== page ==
RabbitLuvr

I love rabbits.
Location
Rabbitville, USA
I missed the whole Harry Potter thing by several years. :p

I remember being very fond of everything written by Diana Wynne Jones. I've been meaning to re-read all of her books.

For pure silliness, I loved Daniel Pinkwater.

Edit: Other favorites were The Wind in the Willows and The Phantom Tollbooth. Also, Watership Down- which my library has in the adult section but I read it in middle school.
 

Forster

3-7-77
Location
Montana
I read a lot of Hardy Boys/Nancy Drew books when I was younger. Many of them were my moms when she was young so they hadn't been PC'd yet. Oh and I was a comic book addict.
 

Spidergrrl

Veteran Member
The Wonderful Wizard of Oz--hands down--where Dorothy is brave and clever and not a crybaby like Judy garland in the film and only 7 years old. Actually, any of the 14 Oz books by L Frank Baum--I am massive Oz collector--I even have Oz barbie dolls. The best is the Patchwork Girl of Oz or the Tin Woodman of Oz IMO. But all 14 are wonderful. You can download them free to your e-reader kindle doodah from Gutenberg or marvel comics is releasing them in graphic novel form and are currently on book 4--Dorothy and the Wizard. they are are illustrated wonderfully by Skottie Young.

Yeah...Oz dominated my childhood.

I like the sally lockheart series by Phillip Pullman--who recomended them to me himself when i said i didn't like His dark materials.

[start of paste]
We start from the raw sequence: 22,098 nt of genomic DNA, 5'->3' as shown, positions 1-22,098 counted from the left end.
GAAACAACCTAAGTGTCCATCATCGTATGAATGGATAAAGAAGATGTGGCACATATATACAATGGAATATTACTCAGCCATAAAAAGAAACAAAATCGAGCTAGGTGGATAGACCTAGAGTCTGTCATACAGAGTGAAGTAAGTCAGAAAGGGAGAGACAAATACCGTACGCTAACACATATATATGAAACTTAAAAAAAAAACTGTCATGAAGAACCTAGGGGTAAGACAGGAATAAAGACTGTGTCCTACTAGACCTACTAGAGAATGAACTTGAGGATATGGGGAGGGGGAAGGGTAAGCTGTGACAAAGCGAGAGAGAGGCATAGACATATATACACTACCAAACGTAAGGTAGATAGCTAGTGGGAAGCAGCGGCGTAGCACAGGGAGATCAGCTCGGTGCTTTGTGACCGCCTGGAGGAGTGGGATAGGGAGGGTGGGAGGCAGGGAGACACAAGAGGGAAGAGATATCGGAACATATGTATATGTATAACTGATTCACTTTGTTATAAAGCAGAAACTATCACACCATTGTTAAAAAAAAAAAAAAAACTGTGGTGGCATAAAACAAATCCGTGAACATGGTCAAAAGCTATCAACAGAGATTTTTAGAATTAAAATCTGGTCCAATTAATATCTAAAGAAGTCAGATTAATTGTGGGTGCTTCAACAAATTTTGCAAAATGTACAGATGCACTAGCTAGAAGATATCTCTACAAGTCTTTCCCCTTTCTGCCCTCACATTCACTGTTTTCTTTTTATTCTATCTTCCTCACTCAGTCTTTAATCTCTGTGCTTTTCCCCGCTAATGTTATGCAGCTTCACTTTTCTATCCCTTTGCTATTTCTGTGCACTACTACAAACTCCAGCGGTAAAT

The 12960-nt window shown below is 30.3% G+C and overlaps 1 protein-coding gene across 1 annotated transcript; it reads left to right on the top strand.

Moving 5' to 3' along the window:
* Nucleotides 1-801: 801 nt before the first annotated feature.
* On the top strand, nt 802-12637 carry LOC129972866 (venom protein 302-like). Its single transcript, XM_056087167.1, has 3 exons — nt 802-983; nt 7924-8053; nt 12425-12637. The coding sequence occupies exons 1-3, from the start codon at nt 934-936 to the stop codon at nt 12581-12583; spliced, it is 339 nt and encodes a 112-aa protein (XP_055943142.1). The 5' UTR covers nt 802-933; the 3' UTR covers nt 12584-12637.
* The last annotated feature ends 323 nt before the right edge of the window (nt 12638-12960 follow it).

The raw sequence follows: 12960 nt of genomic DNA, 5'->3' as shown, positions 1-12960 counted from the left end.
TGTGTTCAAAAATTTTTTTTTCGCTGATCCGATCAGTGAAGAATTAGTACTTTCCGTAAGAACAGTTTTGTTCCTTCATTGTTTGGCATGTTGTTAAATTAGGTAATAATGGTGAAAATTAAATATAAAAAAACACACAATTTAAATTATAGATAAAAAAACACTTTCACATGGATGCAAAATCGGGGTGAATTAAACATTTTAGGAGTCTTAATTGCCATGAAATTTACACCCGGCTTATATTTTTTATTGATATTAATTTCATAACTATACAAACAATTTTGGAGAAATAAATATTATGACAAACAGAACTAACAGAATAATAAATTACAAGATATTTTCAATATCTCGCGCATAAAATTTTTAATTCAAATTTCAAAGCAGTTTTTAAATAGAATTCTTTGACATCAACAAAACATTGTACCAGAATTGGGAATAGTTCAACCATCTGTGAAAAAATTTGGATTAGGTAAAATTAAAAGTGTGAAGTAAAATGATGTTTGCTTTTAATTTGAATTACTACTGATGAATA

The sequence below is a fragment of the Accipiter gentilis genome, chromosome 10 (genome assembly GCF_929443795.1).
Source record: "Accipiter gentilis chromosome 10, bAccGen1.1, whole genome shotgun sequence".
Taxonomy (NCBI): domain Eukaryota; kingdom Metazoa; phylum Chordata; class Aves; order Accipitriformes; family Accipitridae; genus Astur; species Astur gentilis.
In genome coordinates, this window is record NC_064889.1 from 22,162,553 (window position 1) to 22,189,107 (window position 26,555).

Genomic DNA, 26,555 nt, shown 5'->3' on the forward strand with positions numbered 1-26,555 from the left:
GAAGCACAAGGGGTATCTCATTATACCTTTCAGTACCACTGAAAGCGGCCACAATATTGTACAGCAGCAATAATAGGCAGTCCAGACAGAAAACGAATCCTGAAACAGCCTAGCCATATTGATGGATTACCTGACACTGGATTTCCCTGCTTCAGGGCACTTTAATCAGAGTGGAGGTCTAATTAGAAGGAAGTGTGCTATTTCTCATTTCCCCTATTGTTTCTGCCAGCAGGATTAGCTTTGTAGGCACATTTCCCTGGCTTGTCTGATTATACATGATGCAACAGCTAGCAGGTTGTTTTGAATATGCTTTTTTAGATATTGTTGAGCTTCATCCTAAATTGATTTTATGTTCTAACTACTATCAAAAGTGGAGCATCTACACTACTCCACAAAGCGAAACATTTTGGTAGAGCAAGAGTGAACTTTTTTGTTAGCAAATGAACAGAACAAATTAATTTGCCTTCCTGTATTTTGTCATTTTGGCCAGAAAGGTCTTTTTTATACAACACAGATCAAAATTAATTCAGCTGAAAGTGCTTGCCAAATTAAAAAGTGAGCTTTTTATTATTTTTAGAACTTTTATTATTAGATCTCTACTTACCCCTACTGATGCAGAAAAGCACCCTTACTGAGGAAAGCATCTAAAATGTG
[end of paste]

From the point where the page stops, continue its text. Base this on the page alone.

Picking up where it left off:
M

mlp

Guest
A Wrinkle in Time, A Wind in the Door, and A Swiftly Tilting Planet, by Madeleine L'Engle.

All of The Black Stallion series, by Walter Farley.

Beautiful Joe, by Marshall Saunders.

Black Beauty, by Anna Sewell.

All of the Anne of Green Gables books, by L.M. Montgomery.

Call of the Wild, by Jack London.

The Little House books, by Laura Ingalls Wilder.

Toby Tyler, or Ten Weeks with a Circus, by James Otis

The Borrowers series, by Mary Norton.

The Wind in the Willows, by Kenneth Graham.

Huckleberry Finn, by Mark Twain.

Misty of Chincoteague, by Maurgeurite Henry.

The Hardy Boys, the Nancv Drew, and the Bobbsey Twins series.
 

Rosie

I don't know what to put here.
Location
u.s.
-A Wrinkle in Time by Madeleine L'Engle

-Charlotte's Web by E. B. White

-Bronwen, the Traw, and the Shape-Shifter: A Poem in Four Parts by James Dickey

-Where the Wild Things Are by Maurice Sendak

-Outside Over There by Maurice Sendak

-James and the Giant Peach by Roald Dahl

-The Secret Garden by Frances Hodgson Burnett

-Sarah, Plain and Tall by Patricia MacLachlan

All I can think of for now.
 

thefadedone

Needs a life
-Sarah, Plain and Tall by Patricia MacLachlan

All I can think of for now.
Omg I read that as Sarah Palin!:eek:

The Babysitters Club series were on of my favorites.

Judy Blume books (Pickle Juice, SuperFudge, Tales of the Fourth Grade Nothing and Are You There God?, It's Me Margaret)

Sweet Valley High Twins (sort of like the 80s version of Nancy Drew)

R.L. Stine books

Christopher Pike books
 

Amy SF

Dweller in nature
I read a lot when I was a kid/teenager, but these are the ones I loved the most. The following are both children's and young adult books:

Charlie and the Chocolate Factory (and its sequel, Charlie and the Great Glass Elevator)
James and the Giant Peach
Charlotte's Web
Stuart Little
Where the Wild Things Are
A Gift of Magic (by Lois Duncan)
Harriet the Spy (and its sequel The Long Secret)
The Witch of Blackbird Pond
All the Half Magic books by Edward Eager
The Wolves of Willoughby Chase (and by the same author, Black Hearts at Battersea)
Mary Poppins
The Cat and the Hat
Tistou of the Green Thumbs
Make Way for Ducklings (and when we had our Vebocon in Boston in 2007 and we visited the Common, I insisted that we had to visit the bronze ducks in the park which are a tribute to the author, who set the book in Boston)

also, I never read this book until my sister had kids, but I wish it had been around when *I* was a kid: If You Give a Mouse a Cookie. I LOVE that book. :D